Campaign 2010

Mar 15, 2011

House Republicans Fail to Protect Social Security and Medicare From Benefit Cuts

In an early indication of where they are headed, House Republicans today voted against preventing government funding from being used to dismantle Social Security and Medicare or reduce benefits Americans receive under those programs. While Republican leaders continue their march to privatize Social Security and dismantle Medicare, 239 House Republicans refused to cut funding for that radical approach.  This comes just a month after House Republicans voted for a $1.7 billion reduction in funding for the Social Security Administration and on the heels of an announcement by Republican Budget Chairman Paul Ryan that he intends to target these benefits in his forthcoming budget.

Background

  • Today, House Republicans opposed a measure that would have ensured none of the funds made available from today’s Continuing Appropriations Act could be used to develop or implement a system that cuts or privatizes Social Security, or that cuts or voucherizes Medicare. The amendment was offered by Representative Mark Critz.  [H.J. Res 48, Vote #178, 3/15/11]
  • House Republicans voted for the Republican continuing resolution which included a $1.7 billion reduction in SSA funding for the remainder of 2011.  [HR 1, Vote #147 , 2/19/11; The Hill, 2/18/11]
  • Republican Budget Committee Chairman Paul Ryan and House Speaker John Boehner have made clear they intend to push forward a plan that privatizes Social Security and dismantles Medicare. [AP, 3/11/11; Wall Street Journal, 3/4/11]
  • Majority Leader Eric Cantor said Paul Ryan’s roadmap and the plan to privatize Social Security and dismantle Medicare is “something we need to embrace.” [The Hill, 1/23/11]
  • Plan Would 'Destroy' Medicare and Social Security. The National Committee to Preserve Social Security and Medicare discussing the Ryan/Republican plan wrote, “In short, it is a budget plan which decimates Social Security and Medicare in the name of deficit reduction.  The only thing new about this strategy, is the fact that Rep. Ryan isn’t shy about acknowledging that he believes seniors should foot the bill for our current economic nightmare…Destroying Social Security and Medicare, under the guise of deficit reduction, isn’t about creating sound economic policy it’s just more of the same old privatization politics, rewrapped, repackaged and rejected by the American people just two years ago.” [NCPSSM, 2/3/10]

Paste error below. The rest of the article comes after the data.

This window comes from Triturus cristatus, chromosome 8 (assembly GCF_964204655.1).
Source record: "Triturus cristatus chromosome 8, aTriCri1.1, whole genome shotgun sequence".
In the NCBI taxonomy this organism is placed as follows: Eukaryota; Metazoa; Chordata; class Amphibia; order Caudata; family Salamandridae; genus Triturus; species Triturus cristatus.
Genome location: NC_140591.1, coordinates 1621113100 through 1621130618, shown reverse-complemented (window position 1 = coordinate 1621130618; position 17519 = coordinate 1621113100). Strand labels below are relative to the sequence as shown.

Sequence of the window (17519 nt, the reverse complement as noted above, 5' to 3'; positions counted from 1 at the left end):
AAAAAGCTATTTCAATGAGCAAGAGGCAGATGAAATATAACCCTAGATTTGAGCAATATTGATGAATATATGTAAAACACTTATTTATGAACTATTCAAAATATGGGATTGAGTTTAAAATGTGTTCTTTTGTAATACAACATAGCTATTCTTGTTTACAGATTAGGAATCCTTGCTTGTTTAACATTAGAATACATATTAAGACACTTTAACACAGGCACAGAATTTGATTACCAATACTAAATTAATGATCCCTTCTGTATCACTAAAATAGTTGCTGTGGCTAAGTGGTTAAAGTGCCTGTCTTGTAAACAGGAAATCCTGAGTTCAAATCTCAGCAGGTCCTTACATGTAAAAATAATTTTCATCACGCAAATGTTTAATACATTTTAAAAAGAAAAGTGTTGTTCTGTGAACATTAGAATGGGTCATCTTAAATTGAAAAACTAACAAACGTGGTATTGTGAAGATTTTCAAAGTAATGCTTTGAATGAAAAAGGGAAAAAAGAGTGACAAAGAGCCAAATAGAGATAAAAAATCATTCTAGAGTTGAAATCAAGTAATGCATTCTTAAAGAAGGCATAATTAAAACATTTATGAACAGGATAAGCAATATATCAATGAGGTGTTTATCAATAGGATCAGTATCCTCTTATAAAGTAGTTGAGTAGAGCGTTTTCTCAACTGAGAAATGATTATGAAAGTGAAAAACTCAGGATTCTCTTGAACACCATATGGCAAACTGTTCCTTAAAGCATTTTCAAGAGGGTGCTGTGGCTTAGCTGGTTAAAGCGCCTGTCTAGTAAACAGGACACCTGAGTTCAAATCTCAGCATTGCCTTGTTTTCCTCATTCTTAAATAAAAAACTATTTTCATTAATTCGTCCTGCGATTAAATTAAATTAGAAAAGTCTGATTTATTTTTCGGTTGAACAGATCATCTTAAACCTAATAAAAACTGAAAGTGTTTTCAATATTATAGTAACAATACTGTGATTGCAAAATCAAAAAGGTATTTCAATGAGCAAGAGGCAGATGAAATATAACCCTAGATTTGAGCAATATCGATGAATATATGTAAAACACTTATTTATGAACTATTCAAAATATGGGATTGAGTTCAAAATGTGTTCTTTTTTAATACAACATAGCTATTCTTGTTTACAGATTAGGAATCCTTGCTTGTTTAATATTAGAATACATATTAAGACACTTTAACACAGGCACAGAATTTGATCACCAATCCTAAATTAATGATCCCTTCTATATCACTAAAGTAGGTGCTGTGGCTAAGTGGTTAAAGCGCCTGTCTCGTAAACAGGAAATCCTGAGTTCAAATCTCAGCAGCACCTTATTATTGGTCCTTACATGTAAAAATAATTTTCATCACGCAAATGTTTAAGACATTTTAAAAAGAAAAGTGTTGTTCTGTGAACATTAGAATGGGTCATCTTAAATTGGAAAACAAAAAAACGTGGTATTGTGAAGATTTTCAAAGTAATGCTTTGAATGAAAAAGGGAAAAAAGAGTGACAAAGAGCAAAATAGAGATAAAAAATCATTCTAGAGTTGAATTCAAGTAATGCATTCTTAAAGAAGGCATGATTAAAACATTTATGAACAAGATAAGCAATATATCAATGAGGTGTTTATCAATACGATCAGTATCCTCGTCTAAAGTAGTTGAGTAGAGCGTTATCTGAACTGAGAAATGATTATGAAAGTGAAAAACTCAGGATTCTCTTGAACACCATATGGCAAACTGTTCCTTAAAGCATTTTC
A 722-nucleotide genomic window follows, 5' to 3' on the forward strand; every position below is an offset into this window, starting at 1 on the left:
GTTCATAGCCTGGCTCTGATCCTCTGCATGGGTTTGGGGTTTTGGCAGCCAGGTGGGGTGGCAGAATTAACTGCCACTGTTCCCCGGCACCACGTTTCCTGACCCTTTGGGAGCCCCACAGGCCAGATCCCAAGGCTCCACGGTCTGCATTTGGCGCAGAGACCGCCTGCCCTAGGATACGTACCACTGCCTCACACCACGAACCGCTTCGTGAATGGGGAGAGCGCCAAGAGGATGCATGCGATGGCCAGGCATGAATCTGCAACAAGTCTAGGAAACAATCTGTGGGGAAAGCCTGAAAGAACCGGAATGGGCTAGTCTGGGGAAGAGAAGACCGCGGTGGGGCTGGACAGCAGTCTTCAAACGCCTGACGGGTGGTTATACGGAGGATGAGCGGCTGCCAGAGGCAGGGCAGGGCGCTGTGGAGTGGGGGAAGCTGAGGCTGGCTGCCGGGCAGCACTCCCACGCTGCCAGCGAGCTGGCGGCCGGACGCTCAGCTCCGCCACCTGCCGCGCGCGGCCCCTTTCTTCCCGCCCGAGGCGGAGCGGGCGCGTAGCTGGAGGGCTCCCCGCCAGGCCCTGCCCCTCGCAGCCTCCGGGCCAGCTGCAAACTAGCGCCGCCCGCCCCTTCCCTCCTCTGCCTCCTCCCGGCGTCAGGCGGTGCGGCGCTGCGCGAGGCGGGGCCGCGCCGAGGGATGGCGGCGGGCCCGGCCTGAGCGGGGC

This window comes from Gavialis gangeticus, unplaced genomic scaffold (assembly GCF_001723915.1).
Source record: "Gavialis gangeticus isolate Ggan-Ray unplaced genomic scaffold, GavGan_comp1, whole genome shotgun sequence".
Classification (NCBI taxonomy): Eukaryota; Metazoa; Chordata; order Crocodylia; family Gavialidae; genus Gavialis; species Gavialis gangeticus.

• Washington Post’s Ezra Klein: Medicare, Medicaid, Social Security are Privatized. According to the Washington Post’s Ezra Klein, “To move us to surpluses, Ryan's budget proposes reforms that are nothing short of violent. Medicare is privatized. Seniors get a voucher to buy private insurance, and the voucher's growth is far slower than the expected growth of health-care costs. Medicaid is also privatized. The employer tax exclusion is fully eliminated, replaced by a tax credit that grows more slowly than medical costs. And beyond health care, Social Security gets guaranteed, private accounts that CBO says will actually cost more than the present arrangement, further underscoring how ancillary the program is to our budget problem.” [Washington Post, 2/1/10]
  • Center for American Progress: Privatizes Medicare and Social Security. In February, Pat Garofalo writing for the Center for American Progress’ Wonk Room called the Republican proposal, “a radical budget proposal that eliminates long-term deficits by essentially privatizing Medicare and Social Security and placing arbitrary, non-specific freezes on all non-discretionary spending.” [Center for American Progress, 2/6/10]
  • Paul Krugman: Plan Privatizes Medicare. According to Nobel Prize winning economist Paul Krugman, “In the Ryan proposal, nobody currently under the age of 55 would be covered by Medicare as it now exists. Instead, people would receive vouchers and be told to buy their own insurance. And even this new, privatized version of Medicare would erode over time because the value of these vouchers would almost surely lag ever further behind the actual cost of health insurance. By the time Americans now in their 20s or 30s reached the age of eligibility, there wouldn't be much of a Medicare program left.” [New York Times, 2/11/10]

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